Re:In the queue (1)

heathen_01 (1191043) | more than 6 years ago | (#24239857)

Did your laptop do you any good?

The Ryanair website was unusable (for me) during that time.

First time? (0)

Anonymous Coward | more than 6 years ago | (#24239305)

âoeThales ATM stated that in 10 similar air traffic control Centres worldwide with over 500,000 flight hours (50 years), this is the first time an incident of this type has been reported.â

Is the LAX incident not of the same type, then?

Re:First time? (0)

Anonymous Coward | more than 6 years ago | (#24239509)

Thales don't have any comparable ATC systems in the US.

One card "overcame the redundancy"??? (3, Insightful)

gweihir (88907) | more than 6 years ago | (#24239319)

If they have good redundancy, they have two separate networks and two independent, preferrably different network cards, in all systems. Then they would do fail-over. Seems to me that if one card can bring this down, then the people that designed the redundancy screwed up badly.

Re:One card "overcame the redundancy"??? (1)

jacquesm (154384) | more than 6 years ago | (#24239533)

second that... sorry, I missed your post before I wrote mine. Whoever built the system goofed, and to screw up with flight control systems at this level should be grounds for termination and never ever to get work in mission critical systems again. There really is no room for error in systems like this.

I've worked a bit in the aerospace industry, specifically on software that would estimate the amount of fuel required for a flight taking into account alternative landing areas, winds and so on.

The amount of checking I did on that code bordered on the paranoid but I really could not live with some plane going down somewhere because of a stupid error in design.

Come to think of it, mission critical software should probably be open source, *always* so you can see what you're entrusting your life to and so that the 'many eyes' out there can point out the flaws. (assuming they're not eyes that will use that knowledge to bring down your system...).

Why!? (4, Funny)

damburger (981828) | more than 6 years ago | (#24239443)

I am flying to Florida tomorrow, it will only be my fifth plane flight in total and my first transatlantic flight. Despite being a rational scientist, who knows how safe it is statistically, I am having trouble suppressing my anxiety.

And at this point, fate sees fit to bombard me with horror stories about flying. This news about air traffic control comes on the heels of a headline I just saw on the front page of the Independent about pilots not reporting faults on aircraft and thus unsafe ones still flying about. I can't remember the exact wording because my brain parsed it as "TOMORROW YOU WILL DIE IN FLAMES"

Re:Why!? (3, Funny)

FrostedWheat (172733) | more than 6 years ago | (#24239593)

A long time ago I went on a school trip to London, and it was the first time I had ever been on a plane so I was a bit nervous. In the airport shop there was a magazine (can't remember which now) with a plane in flames on the front cover, with the large headline "Why Planes Crash". Whoever put them out must have had an evil streak too, they had spread them out to fill the entire top shelf.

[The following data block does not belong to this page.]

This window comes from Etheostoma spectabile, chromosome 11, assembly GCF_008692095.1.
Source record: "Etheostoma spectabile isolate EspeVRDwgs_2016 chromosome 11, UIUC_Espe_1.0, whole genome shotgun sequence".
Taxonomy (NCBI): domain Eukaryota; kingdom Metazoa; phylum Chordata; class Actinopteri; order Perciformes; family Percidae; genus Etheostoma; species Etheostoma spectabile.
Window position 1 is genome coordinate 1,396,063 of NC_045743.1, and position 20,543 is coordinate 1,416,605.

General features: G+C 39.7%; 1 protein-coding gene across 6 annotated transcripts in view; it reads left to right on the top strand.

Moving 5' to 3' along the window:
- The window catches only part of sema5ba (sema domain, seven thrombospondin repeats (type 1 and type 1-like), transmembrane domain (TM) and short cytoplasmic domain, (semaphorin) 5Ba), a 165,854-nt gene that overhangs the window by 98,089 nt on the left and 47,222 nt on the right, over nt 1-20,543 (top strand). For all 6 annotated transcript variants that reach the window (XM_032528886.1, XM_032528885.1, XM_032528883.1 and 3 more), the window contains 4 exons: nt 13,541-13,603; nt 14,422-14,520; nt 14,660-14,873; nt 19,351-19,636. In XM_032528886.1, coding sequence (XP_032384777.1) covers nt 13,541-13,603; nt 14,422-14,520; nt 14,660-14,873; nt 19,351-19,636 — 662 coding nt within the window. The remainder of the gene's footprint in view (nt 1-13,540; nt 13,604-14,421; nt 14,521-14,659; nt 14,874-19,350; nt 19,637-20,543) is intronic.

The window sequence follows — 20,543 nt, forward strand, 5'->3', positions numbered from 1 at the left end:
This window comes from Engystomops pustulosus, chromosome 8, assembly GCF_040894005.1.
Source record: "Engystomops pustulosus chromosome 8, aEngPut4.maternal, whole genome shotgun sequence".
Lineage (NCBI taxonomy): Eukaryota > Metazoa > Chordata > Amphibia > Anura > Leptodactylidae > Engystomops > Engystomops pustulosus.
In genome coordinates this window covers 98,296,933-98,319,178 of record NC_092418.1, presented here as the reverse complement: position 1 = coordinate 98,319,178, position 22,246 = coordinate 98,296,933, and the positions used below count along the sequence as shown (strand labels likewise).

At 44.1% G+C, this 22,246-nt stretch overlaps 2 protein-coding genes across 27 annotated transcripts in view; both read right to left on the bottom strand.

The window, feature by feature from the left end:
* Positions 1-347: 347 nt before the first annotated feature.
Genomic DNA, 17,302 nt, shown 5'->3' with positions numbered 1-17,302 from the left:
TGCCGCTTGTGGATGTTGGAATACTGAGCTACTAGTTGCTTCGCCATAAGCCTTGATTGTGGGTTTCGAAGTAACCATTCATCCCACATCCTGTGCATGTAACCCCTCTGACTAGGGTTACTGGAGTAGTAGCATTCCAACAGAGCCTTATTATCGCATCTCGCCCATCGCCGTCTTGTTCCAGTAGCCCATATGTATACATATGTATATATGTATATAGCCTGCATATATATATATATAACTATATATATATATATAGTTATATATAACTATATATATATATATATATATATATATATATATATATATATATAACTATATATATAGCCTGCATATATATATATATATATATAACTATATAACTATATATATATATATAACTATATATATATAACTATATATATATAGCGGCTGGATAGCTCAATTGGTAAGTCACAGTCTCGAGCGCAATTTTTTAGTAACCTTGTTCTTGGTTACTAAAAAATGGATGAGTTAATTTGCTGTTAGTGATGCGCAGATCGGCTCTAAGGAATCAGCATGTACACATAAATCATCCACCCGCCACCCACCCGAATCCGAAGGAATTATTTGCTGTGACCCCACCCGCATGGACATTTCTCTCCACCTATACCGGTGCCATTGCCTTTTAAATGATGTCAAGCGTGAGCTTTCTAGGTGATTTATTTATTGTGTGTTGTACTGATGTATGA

Re:Why!? (1)

damburger (981828) | more than 6 years ago | (#24239611)

Damn thats cold

Your signature, however, gives me something else to focus on. Fucking software patents! Idiotic corporate pandering EU! Grrrrrr! I'm not afraid of flying, I'm angry about IP abuse!

Re:Why!? (0)

Anonymous Coward | more than 6 years ago | (#24239673)

When I took a trip over to the Emerald Isle last, the night before we were due to fly over to Blighty I made everyone in the party watch a Discovery Channel programme on Helios Flight 522.

Needless to say, anxiety has never been an issue for me.

I got away with it by pointing out that there was no conceivable way in which watching a TV show could alter the probabilities of the plane dropping out of the sky the next day.

Re:Why!? (2, Funny)

damburger (981828) | more than 6 years ago | (#24239689)

Depends, was the pilot at your house?

Re:Why!? (0)

Anonymous Coward | more than 6 years ago | (#24239953)

Then I guess this [scareports.com] won't help very much :)

See, this is why people are stupid, because all you see is this. Also, I've noticed that page contains too many "terrorists" words, really. Yes, there are bad things happening but those are the only ones that hit the news, the good stories where you were asked to go through the X-ray machine and you were just scared of X-rays so they let you pass don't make the news or they make the news as "guy walks through airport without being scanned! terrorists could do that."

Just ignore this /. story and move along because good things have always happened and will happen to you in the future and feeling good is all you should expect from flying. While you're up there, in stead of thinking of what could happen (and probably never will), think of what is really happening in that moment: you're flying!

Thanks for flying with us, have a nice trip ;)

that redundancy (0)